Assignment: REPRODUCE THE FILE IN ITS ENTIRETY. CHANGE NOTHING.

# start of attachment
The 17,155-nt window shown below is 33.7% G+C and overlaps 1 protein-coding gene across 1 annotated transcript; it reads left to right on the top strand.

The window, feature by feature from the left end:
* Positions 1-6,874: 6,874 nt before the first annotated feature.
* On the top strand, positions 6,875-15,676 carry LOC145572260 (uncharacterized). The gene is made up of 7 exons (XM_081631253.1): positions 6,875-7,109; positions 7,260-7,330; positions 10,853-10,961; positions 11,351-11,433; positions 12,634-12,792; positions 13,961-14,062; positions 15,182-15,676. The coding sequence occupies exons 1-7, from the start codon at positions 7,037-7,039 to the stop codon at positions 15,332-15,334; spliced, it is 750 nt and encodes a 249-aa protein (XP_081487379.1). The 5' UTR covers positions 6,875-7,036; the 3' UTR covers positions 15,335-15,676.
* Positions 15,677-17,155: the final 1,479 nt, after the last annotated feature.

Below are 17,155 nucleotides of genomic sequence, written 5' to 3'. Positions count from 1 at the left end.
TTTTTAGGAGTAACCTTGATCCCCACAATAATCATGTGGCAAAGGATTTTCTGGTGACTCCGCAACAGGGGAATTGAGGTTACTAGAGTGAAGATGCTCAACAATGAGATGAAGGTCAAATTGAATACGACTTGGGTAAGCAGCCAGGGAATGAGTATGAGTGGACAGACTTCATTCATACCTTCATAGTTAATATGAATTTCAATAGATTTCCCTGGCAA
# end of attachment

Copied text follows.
The 17,155-nt window shown below is 33.7% G+C and overlaps 1 protein-coding gene across 1 annotated transcript; it reads left to right on the top strand.

The window, feature by feature from the left end:
* Positions 1-6,874: 6,874 nt before the first annotated feature.
* On the top strand, positions 6,875-15,676 carry LOC145572260 (uncharacterized). The gene is made up of 7 exons (XM_081631253.1): positions 6,875-7,109; positions 7,260-7,330; positions 10,853-10,961; positions 11,351-11,433; positions 12,634-12,792; positions 13,961-14,062; positions 15,182-15,676. The coding sequence occupies exons 1-7, from the start codon at positions 7,037-7,039 to the stop codon at positions 15,332-15,334; spliced, it is 750 nt and encodes a 249-aa protein (XP_081487379.1). The 5' UTR covers positions 6,875-7,036; the 3' UTR covers positions 15,335-15,676.
* Positions 15,677-17,155: the final 1,479 nt, after the last annotated feature.

Below are 17,155 nucleotides of genomic sequence, written 5' to 3'. Positions count from 1 at the left end.
TTTTTAGGAGTAACCTTGATCCCCACAATAATCATGTGGCAAAGGATTTTCTGGTGACTCCGCAACAGGGGAATTGAGGTTACTAGAGTGAAGATGCTCAACAATGAGATGAAGGTCAAATTGAATACGACTTGGGTAAGCAGCCAGGGAATGAGTATGAGTGGACAGACTTCATTCATACCTTCATAGTTAATATGAATTTCAATAGATTTCCCTGGCAA